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Fire in San Francisco's Alamo Square was at home of man targeted by racist threats

Investigation underway into fire at home of San Francisco man who has been target of racist threats
Investigation underway into fire at home of San Francisco man who has been target of racist threats 04:28

A mysterious fire gutted the home of a well-known San Francisco dog walker and resulted in his parents needing to be taken to the hospital. 

Terry Williams had recently been in the news when he became the target of racist threats sent in the mail. Police are investigating them as hate crimes.

It is not clear whether that has any connection to Tuesday's fire, and officials are still looking into what caused flames to break out just after 11:30 a.m. on Grove Street, a block from Alamo Square. 

When Terry Williams arrived at his house flames were shooting out of the window. His elderly parents were still inside. 

"My dad said, 'Get your mom," Williams recalled. "So, I got to the first floor, and they said, 'We are getting out; we are getting her out.'" 

Williams is a dog walker in the community and owns three dogs who made it out of the burning home.

"My girl dog is my mom's favorite and was trying to get in the house to get to my mom," said Williams. 

He was shaken by the damage that the fire caused to the home and its contents.

"I just lost everything. All my memories. All when I was a little kid, jumping off the walls doing stuff," said Williams. "It's gone. It's just burnt away; just taken away from me."

When the fire broke out, Williams was at a San Francisco City Hall meeting with local officials to discuss the prior hate crimes. The most recent incident involved a doll with a noose being delivered to his front door with threatening messages pasted all over the body.

Authorities have not yet identified a suspect in those cases. He said his life has been like a roller coaster with the hate crimes.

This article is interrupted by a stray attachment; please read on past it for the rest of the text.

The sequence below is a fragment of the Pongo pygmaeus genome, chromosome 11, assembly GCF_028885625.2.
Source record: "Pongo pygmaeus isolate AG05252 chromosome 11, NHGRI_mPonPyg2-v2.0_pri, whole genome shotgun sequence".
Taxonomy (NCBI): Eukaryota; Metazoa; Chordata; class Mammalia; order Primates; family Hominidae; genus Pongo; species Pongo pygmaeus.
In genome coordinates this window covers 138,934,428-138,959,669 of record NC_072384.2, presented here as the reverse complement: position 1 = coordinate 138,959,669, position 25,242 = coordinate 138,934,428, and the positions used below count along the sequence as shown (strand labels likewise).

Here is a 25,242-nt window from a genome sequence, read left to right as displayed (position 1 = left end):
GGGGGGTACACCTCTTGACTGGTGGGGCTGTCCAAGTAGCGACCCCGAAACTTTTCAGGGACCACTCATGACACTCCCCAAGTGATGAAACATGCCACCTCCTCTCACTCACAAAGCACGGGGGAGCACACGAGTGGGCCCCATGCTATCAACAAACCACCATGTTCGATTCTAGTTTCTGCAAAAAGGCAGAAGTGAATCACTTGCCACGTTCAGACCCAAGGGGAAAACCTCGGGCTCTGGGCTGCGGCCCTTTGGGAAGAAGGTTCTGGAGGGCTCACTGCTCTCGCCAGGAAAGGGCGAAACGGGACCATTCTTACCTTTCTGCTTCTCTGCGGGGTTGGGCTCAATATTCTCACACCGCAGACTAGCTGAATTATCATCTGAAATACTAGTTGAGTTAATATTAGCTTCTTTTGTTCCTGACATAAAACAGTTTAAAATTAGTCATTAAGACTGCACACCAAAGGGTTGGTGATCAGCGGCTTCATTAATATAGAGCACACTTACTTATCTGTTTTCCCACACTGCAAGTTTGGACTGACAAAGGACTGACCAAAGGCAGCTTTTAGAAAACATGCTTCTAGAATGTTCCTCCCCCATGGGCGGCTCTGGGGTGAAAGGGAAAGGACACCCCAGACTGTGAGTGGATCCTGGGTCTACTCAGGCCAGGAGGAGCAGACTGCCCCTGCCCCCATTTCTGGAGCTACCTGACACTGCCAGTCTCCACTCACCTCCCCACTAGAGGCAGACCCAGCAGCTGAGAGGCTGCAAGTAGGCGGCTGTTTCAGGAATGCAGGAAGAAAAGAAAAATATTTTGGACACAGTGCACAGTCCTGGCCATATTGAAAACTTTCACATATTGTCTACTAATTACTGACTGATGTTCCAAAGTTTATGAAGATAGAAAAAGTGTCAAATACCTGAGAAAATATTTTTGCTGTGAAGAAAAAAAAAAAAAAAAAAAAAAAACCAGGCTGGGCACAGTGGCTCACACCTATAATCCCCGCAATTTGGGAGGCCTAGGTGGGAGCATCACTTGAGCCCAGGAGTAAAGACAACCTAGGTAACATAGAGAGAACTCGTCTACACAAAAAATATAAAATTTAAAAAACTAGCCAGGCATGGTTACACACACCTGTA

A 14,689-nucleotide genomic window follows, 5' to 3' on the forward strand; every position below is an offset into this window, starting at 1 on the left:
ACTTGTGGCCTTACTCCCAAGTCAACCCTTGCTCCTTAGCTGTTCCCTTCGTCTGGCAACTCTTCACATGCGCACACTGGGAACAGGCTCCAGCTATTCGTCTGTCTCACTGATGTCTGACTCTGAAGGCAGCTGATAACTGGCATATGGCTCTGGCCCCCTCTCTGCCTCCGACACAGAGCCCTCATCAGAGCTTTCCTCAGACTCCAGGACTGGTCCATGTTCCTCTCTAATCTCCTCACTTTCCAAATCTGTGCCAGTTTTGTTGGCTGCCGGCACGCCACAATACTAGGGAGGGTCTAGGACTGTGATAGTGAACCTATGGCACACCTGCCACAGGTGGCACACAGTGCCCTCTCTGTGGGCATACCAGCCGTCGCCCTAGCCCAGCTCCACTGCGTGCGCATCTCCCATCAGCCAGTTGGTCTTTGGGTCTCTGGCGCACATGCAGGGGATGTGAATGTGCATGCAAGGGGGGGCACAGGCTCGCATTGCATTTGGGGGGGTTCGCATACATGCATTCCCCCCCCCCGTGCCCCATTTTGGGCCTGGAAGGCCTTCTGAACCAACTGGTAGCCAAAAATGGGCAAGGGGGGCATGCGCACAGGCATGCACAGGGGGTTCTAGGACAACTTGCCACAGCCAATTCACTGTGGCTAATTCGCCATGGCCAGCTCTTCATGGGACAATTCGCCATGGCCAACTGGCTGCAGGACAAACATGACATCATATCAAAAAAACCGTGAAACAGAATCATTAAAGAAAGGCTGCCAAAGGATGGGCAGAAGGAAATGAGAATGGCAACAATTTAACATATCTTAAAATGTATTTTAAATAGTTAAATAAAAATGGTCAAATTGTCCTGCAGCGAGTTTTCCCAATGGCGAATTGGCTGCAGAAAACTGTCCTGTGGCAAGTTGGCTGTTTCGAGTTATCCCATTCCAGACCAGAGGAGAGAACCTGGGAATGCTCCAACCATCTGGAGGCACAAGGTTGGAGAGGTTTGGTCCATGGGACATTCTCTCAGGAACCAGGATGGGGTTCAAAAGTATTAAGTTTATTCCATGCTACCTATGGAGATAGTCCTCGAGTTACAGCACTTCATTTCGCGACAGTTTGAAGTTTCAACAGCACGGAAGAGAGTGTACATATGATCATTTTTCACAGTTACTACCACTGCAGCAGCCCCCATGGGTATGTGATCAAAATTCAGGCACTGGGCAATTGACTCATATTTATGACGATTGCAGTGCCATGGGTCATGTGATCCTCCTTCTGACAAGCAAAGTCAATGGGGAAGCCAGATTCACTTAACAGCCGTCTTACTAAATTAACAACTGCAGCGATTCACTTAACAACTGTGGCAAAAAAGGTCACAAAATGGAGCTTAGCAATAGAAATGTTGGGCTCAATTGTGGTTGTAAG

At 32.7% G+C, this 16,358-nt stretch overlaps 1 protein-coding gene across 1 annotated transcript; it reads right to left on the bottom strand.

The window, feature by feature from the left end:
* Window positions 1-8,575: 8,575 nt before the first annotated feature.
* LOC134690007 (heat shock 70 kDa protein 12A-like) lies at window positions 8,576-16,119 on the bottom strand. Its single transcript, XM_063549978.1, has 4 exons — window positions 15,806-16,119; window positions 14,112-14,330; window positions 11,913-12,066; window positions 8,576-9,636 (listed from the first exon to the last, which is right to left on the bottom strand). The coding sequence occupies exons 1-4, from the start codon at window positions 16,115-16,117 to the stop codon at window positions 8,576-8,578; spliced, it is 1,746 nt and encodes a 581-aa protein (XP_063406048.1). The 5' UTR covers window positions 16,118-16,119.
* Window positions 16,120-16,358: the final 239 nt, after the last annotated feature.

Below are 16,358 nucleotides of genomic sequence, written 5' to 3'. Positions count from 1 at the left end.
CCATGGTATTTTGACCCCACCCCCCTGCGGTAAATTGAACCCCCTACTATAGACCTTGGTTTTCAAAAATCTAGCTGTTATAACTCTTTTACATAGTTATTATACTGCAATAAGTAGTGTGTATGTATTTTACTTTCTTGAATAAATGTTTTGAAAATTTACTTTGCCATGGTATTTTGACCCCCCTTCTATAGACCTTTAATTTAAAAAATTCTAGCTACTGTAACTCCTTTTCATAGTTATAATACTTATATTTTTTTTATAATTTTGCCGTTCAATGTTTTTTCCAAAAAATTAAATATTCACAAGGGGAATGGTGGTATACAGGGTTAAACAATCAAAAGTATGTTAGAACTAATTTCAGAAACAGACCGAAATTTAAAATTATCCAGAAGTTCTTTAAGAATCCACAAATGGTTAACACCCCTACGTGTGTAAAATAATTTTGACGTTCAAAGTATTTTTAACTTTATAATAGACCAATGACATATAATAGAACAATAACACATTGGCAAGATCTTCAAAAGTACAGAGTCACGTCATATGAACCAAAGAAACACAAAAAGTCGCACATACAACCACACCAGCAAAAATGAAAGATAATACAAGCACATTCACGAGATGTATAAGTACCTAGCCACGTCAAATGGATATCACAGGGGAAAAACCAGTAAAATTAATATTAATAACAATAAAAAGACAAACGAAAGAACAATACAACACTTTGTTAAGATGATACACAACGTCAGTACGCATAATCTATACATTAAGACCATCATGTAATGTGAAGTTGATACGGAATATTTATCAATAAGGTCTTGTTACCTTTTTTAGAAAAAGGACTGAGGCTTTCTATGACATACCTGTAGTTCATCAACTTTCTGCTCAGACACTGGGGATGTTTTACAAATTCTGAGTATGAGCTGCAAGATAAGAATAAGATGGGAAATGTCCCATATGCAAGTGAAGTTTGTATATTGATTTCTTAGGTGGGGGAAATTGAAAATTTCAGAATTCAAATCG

"I don't feel no security. In a way, it's like they won the round. They won five rounds now," Williams said. "Now I'm trying to fight back. It's rough, but I'm not quitting. It makes me want to fight harder. I don't know how I'm going to finish, but I'm going to fight harder."   

Williams' parents were treated by paramedics at the scene and taken to a hospital with injuries. His mom was seriously hurt and remained in the hospital Wednesday. His father was treated and is expected to be okay.

Since all of this has happened neighbors have rallied behind them. In fact, their next-door neighbor has a sign in the window condemning racism.

Lori Santori has lived in the neighborhood for 22 years and said Williams is a fixture in the community. 

"It sucks what they have been going through," she said. "They are really, really kind people, and nobody deserves this. Especially not this family."

Lee Stafford is Williams's best friend and told CBS News Bay Area he prays the fire is not related to the hate crimes. 

"If this is a hate crime, I have trouble processing it," he said. "I pray that that's not what is going on here and they are unrelated. If God forbid it is related to the threats he has received over the last several weeks and month, then we need all the help we can get." 

Reverand Amos Brown, president of the San Francisco NAACP, has been helping Williams. He showed up to the fire scene Tuesday.

"This should be treated as a state of emergency and all hands should be on deck to bring this to a screeching halt," Brown said.

Displaced and on high alert, Williams said he didn't know where he would sleep Tuesday night, feeling torn between keeping his family and home safe.

"My dogs will keep me warm. It's my house. what else am I supposed to do?" asked Williams. "I gotta protect my stuff. It's to the point it's just too much now. My sanity is really on the line." 

According to the San Francisco Fire Department, San Francisco police were called to the scene because fire investigators found an item that needed to be "rendered safe." Police said they were not releasing any information related to the item.

However, the fire department said the item was not related to the fire or fire investigation. 

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